By DIANE GASPER-O'BRIEN
In her first attempt at singing the national anthem in front of a large audience, Rylee Werth inserted an extra letter in one of the words.
Werth rolls her eyes as her mom tells about her daughter singing the "Star Splangled Banner."
It's been the only diversion from the original song Werth has made through the years. And she was just 7 years old at the time.
Werth has gotten a lot of practice since, both around her house on her family farm near Ellis and in front of crowds large and small.
This month alone, Werth -- at age 11, still young for a singer so much in demand -- has been asked to sing at several festivals, including three nights this week.
Werth will sing the national anthem before the rodeo Tuesday and Wednesday at the Ellis County Fair in Hays, then travel to Ness City on Friday for a performance at the Ness County Fair.
Getting up to sing in front of people in Hays has become old hat for Werth lately. She also sang all three nights of the Wild West Festival concerts in downtown Hays the first week of July and Saturday at the McCracken Rodeo.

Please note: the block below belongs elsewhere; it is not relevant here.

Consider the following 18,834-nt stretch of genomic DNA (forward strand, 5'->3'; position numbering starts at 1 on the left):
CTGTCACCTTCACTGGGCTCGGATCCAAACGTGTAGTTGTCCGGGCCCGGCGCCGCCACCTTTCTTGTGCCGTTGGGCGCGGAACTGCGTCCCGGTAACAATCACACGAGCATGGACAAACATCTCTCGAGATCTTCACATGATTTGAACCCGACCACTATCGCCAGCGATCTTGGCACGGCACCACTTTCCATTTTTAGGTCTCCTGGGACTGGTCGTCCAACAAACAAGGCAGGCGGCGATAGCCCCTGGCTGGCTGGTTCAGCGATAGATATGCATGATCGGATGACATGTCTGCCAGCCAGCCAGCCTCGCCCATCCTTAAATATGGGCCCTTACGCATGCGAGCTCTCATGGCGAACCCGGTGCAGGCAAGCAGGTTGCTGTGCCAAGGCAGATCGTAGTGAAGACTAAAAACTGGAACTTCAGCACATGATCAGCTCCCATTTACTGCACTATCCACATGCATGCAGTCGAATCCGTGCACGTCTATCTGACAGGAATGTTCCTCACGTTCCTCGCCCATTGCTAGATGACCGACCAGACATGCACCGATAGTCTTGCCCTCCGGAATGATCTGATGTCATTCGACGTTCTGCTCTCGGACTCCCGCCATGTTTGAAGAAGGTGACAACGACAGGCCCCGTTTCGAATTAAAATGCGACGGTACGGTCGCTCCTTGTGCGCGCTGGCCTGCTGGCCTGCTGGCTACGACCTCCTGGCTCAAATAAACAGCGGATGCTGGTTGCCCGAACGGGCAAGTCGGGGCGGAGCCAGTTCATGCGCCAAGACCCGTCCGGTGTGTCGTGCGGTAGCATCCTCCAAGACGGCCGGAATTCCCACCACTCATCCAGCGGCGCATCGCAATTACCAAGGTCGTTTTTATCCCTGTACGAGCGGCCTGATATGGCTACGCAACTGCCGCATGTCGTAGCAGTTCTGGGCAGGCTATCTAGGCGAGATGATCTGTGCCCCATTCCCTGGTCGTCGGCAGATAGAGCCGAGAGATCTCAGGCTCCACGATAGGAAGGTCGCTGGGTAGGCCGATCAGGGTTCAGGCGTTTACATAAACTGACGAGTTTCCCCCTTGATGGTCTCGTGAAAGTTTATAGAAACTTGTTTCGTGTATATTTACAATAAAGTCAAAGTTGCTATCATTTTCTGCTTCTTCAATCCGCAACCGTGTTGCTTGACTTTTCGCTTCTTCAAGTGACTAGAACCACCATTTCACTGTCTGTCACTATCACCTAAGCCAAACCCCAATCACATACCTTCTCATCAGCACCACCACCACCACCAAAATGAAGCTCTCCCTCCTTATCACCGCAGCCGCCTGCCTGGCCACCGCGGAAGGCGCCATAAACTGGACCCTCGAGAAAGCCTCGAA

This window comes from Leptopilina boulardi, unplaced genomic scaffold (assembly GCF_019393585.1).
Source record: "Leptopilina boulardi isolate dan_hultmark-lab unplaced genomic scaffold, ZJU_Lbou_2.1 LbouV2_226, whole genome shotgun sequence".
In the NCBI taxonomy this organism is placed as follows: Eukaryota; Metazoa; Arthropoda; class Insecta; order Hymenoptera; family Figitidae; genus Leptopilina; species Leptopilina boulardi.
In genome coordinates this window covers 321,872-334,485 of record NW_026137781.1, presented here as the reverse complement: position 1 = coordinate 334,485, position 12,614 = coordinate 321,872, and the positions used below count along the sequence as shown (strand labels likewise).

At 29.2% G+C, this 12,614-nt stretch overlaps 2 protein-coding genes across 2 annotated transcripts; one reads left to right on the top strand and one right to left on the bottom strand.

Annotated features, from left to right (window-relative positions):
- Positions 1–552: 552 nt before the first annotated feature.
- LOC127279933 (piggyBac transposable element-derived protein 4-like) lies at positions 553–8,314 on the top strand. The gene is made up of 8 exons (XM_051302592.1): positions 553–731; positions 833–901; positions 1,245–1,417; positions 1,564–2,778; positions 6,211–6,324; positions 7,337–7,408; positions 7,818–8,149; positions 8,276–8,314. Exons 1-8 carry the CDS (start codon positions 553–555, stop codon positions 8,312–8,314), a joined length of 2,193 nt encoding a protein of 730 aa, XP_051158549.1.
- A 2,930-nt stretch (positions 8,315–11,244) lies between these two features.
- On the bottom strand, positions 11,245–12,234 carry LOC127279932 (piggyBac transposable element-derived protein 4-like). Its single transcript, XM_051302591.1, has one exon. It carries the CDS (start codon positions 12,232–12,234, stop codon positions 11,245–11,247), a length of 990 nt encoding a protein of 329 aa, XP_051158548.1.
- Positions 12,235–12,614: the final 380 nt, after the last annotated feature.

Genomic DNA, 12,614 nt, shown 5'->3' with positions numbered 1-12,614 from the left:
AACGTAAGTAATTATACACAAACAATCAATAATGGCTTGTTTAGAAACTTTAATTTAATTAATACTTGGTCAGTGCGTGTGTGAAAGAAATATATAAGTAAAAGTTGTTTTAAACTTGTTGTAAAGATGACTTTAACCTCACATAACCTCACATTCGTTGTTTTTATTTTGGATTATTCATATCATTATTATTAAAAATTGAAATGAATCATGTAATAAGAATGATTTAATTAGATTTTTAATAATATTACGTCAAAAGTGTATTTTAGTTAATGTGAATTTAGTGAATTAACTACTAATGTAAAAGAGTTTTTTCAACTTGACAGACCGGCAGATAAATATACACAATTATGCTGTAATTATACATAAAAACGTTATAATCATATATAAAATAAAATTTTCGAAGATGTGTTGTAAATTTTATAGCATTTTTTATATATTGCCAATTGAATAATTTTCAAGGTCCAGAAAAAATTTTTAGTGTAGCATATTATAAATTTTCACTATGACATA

"I don't really get so nervous anymore," said Werth, who got her start doing public performances by accident.
The Werths were managing the go-kart track in WaKeeney a few years ago, and "we wanted a live version of the national anthem instead of a recording," said Rylee's mom, Cristi Werth.
"When she first started, I'd sit close so she could see me, and I'd mouth the words," Cristi said.
Werth's breakout night was two years ago at the Trego County Fair when she sang before the Blackhawk concert.
After that, the Werths' phones started ringing.
"From the very start, her tone and notes were so dead on, every time," her mom said. "We were amazed."
They aren't the only ones.
People, especially organizers of events, hear Werth sing once and start asking questions about who she is and requesting a contact number.
Family members who can't be on site also want to see her performances, so Werth's mom puts them on Facebook.
All the while, the quiet unassuming youngster seems to take it all in stride.
"It's an honor for her," said her father, Rod Werth. "And it's so natural for her."
"We encourage her because it's something she's good at, but we try not to push her," said Cristi, who added they have been advised not to seek an instructor for voice lessons for their daughter just yet.
"She's so natural, I don't want to mess her up," Cristi said.